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http://dx.doi.org/10.1515/revneuro.2010.21.2.119DOI Listing
July 2010

Pretreatment with haloperidol reduces (123)I-FP-CIT binding to the dopamine transporter in the rat striatum: an in vivo imaging study with a dedicated small-animal SPECT camera.

J Nucl Med 2009 Jul 12;50(7):1147-52. Epub 2009 Jun 12.

Clinic of Nuclear Medicine, University Hospital Düsseldorf, Düsseldorf, Germany.

Unlabelled: Synaptic dopamine is mainly regulated by presynaptic dopamine transporter (DAT) activity. We hypothesized that variations in synaptic dopamine are reflected by variations of DAT radioligand binding. The effect of haloperidol, which increases synaptic dopamine concentrations, was therefore assessed in the rat striatum using (123)I-N-omega-fluoropropyl-2beta-carbomethoxy-3beta-(4-iodophenyl)-nortropane ((123)I-FP-CIT) as a DAT radioligand.

Methods: Striatal (123)I-FP-CIT binding was measured in 24 rats under baseline conditions (no pretreatment) and at 1 h after injection of haloperidol or a vehicle (1 mg/kg) using a small-animal SPECT camera.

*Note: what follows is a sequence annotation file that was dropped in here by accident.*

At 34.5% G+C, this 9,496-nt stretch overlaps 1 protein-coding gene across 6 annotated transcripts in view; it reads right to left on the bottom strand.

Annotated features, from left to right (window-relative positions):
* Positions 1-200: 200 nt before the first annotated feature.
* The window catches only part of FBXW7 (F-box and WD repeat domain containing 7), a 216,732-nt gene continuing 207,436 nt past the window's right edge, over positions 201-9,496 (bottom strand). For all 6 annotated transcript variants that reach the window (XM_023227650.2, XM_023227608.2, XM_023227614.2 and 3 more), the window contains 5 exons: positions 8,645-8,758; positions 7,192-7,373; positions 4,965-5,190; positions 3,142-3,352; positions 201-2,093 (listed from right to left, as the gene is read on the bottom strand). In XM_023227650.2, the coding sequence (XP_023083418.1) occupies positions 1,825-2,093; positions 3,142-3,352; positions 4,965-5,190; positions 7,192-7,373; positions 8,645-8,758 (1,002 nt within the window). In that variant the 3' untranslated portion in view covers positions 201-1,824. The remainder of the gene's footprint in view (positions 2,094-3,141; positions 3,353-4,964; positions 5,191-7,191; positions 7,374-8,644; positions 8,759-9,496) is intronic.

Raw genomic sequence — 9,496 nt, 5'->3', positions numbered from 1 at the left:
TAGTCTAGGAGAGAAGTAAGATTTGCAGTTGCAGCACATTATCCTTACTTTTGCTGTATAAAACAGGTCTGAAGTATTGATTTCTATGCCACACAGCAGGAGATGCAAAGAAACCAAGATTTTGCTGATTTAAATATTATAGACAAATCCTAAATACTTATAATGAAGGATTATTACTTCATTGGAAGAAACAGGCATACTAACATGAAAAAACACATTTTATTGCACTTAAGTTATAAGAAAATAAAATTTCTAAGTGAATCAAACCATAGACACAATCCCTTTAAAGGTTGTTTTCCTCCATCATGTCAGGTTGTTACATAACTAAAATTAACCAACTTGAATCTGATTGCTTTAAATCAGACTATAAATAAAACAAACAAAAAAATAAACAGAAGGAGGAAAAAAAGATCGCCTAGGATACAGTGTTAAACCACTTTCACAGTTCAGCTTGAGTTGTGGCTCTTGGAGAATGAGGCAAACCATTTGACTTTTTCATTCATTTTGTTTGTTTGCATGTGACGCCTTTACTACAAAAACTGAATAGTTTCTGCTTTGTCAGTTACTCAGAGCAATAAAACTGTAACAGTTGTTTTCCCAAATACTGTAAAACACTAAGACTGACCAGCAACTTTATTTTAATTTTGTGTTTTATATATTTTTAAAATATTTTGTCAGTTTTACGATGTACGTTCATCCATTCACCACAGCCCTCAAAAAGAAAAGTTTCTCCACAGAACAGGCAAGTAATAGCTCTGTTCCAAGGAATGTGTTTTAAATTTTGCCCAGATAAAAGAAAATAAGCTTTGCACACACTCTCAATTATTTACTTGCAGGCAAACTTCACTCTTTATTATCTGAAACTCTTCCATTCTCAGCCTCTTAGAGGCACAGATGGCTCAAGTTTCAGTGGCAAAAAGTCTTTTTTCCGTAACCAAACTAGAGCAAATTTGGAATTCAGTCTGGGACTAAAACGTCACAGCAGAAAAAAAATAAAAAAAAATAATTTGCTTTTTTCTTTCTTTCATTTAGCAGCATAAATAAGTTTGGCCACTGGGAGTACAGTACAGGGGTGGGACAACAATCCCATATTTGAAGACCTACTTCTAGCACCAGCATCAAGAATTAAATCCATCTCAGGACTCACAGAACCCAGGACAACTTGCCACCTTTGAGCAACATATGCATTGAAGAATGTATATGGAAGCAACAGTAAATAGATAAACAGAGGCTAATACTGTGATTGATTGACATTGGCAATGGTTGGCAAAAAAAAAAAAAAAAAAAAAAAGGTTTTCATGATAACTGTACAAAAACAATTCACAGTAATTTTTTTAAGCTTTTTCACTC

Results: Baseline equilibrium ratios (V(3)'') were 1.32 +/- 0.24 (mean +/- SD). After the haloperidol injection, V(3)'' decreased to 0.99 +/- 0.38 (P(2-tailed) < 0.0001), corresponding to a mean reduction of DAT binding by 25%.

Conclusion: Our results are indicative of competition between the DAT ligand (123)I-FP-CIT and synaptic dopamine elevated by haloperidol, suggesting that the assessment of (123)I-FP-CIT binding may be suitable to study variations in synaptic dopamine in vivo.
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http://dx.doi.org/10.2967/jnumed.109.061952DOI Listing
July 2009

Investigating the dopaminergic synapse in vivo. II. Molecular imaging studies in small laboratory animals.

Rev Neurosci 2007 ;18(6):473-504

Clinic of Nuclear Medicine, University Hospital Düsseldorf, Germany.